Birth weight and cardiovascular health – where is the connection?

August 20, 2008 by  

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How much did you weigh at birth? Your baby/babies? Does it matter?

A new study by British researchers published in the European Heart Journal shows that there is a link between low birth weight and predisposition to hypertension later in life.

Increasing evidence suggests that adverse prenatal environments, as indicated by low birth weight, cause long-term changes in cardiovascular physiology that predispose to circulatory disease.

The study followed up 140 healthy children aged 7 to 9 years old who were born at full-term, had a wide-range of birth weights though still considered normal. Blood pressure and heart rate (by ECG) were regularly monitored. In addition, the children were also subjected to psychological stress tests (e.g. speaking in public, mental arithmetic task) and the response in the form of cardiac impedance was measured.

The results show that there birth weight is linked to certain cardiovascular response to stress. However, the relationship is different depending on gender. Boys with low birth weights are more like to have higher vascular resistance and higher blood pressure during the stress test. In girls, this link is not evident. However girls with low birth weight tended to have higher activity of the sympathetic nervous system in response to stress. This is the part of the nervous system usually located in the spinal cord and is responsible for regulation of many processes in the body, including stress response. Both responses translate to a predisposition to cardiovascular problems later in life.

The study concludes

Smaller size at birth is associated with sex-specific alterations in cardiac physiology; boys had higher systemic vascular resistance and girls had increased cardiac sympathetic activation.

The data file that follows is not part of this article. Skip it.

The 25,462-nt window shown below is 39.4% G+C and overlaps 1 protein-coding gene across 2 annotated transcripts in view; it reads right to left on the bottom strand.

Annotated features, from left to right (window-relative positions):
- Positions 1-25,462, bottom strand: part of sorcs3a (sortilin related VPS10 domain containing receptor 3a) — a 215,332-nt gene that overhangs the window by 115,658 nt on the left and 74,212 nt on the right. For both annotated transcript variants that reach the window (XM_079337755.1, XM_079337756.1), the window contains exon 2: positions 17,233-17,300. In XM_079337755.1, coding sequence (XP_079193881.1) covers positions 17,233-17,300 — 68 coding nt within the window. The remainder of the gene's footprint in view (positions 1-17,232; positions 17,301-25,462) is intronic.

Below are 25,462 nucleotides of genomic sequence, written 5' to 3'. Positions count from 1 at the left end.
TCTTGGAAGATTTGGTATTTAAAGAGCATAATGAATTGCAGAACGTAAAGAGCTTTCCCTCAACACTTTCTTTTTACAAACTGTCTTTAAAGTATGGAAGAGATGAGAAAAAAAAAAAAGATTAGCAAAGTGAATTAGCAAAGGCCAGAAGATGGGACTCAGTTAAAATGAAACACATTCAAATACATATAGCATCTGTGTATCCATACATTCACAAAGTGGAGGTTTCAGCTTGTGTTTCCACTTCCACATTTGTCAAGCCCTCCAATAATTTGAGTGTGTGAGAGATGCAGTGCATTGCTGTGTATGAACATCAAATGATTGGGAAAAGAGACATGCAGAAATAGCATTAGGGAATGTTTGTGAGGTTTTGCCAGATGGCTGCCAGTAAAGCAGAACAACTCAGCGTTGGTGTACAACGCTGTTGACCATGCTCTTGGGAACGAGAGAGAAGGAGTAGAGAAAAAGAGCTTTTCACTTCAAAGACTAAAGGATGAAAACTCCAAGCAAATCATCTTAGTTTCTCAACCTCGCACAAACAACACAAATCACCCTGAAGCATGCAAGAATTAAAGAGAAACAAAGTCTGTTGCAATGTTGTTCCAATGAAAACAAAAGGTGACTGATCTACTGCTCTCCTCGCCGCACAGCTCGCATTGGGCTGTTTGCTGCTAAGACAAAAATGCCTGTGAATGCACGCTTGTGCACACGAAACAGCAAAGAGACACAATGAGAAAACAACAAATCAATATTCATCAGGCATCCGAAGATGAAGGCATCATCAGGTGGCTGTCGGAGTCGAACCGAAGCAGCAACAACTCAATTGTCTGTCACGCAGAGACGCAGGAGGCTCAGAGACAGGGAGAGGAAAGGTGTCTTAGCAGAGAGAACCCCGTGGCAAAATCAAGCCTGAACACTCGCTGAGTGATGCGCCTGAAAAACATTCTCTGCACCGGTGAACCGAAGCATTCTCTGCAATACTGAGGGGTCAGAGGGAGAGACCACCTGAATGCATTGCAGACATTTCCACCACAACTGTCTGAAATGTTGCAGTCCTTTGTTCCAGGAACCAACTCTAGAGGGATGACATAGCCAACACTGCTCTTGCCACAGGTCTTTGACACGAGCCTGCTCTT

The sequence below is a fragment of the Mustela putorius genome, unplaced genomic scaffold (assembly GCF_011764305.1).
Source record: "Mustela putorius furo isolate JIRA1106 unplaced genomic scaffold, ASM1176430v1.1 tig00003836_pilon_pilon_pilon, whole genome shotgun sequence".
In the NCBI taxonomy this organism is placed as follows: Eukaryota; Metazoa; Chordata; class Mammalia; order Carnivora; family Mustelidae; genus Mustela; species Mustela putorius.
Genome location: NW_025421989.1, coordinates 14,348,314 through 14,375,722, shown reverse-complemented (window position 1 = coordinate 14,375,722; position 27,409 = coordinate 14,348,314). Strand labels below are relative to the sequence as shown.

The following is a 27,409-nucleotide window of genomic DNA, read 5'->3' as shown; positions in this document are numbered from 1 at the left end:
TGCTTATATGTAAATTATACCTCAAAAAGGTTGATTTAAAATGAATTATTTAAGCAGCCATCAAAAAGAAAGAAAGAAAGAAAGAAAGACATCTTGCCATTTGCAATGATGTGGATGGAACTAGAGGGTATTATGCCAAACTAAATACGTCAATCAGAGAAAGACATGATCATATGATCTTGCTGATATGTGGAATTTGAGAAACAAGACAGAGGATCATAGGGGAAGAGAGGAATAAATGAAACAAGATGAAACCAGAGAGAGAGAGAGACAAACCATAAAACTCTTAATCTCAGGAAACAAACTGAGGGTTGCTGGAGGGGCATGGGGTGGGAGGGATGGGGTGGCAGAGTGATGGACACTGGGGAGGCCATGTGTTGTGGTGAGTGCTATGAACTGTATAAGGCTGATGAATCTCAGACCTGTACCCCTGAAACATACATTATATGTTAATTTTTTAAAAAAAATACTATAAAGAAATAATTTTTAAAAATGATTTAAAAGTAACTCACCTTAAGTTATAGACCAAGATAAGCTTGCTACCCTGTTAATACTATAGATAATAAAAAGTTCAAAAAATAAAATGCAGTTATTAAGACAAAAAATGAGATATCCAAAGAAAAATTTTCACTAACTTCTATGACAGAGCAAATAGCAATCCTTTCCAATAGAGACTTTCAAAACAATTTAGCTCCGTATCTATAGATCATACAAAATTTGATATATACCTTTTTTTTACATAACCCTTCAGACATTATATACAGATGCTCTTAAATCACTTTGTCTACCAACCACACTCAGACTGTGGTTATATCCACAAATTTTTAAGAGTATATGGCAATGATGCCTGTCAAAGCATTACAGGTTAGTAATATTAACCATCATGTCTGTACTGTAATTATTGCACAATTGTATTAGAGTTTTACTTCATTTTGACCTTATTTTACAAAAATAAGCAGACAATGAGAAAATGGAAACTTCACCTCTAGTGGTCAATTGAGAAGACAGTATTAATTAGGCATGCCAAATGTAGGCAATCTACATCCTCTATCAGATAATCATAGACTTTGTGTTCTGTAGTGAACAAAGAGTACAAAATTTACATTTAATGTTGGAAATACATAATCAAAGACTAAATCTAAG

The results of this study are based on children with birth weights considered to be low, nevertheless still within a range considered normal.

Can you imagine what possible health problems premature babies with below normal birth weights can have? A baby is considered premature when born before the 37th week of gestation. Premature babies – preemies for short – tend to be smaller and weigh less than full-term babies. Several studies have shown that preemies are more likely to have health problems ranging from respiratory problems to autism

This doesn’t mean that preemies are doomed to be ill for the rest of their lives. My twins were born 5 weeks early but I didn’t resign myself to the fact that they will be just as healthy as their peers just because they were small babies. I strongly believe in the power of prevention through a healthy lifestyle. Exercise, proper nutrition, and the right attitude can make a lot of difference and I can to attest this when I look at how my boys can outrun and outcycle other kids of their age.

Still, now that the health consequences of low birth weight are known, pregnant and wanna-be pregnant women should pay closer attention to factors that can affect a fetus’ growth in the womb – and these include maternal nutrition, smoking, and alcohol consumption.

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NOTE: The contents in this blog are for informational purposes only, and should not be construed as medical advice, diagnosis, treatment or a substitute for professional care. Always seek the advice of your physician or other qualified health professional before making changes to any existing treatment or program. Some of the information presented in this blog may already be out of date.

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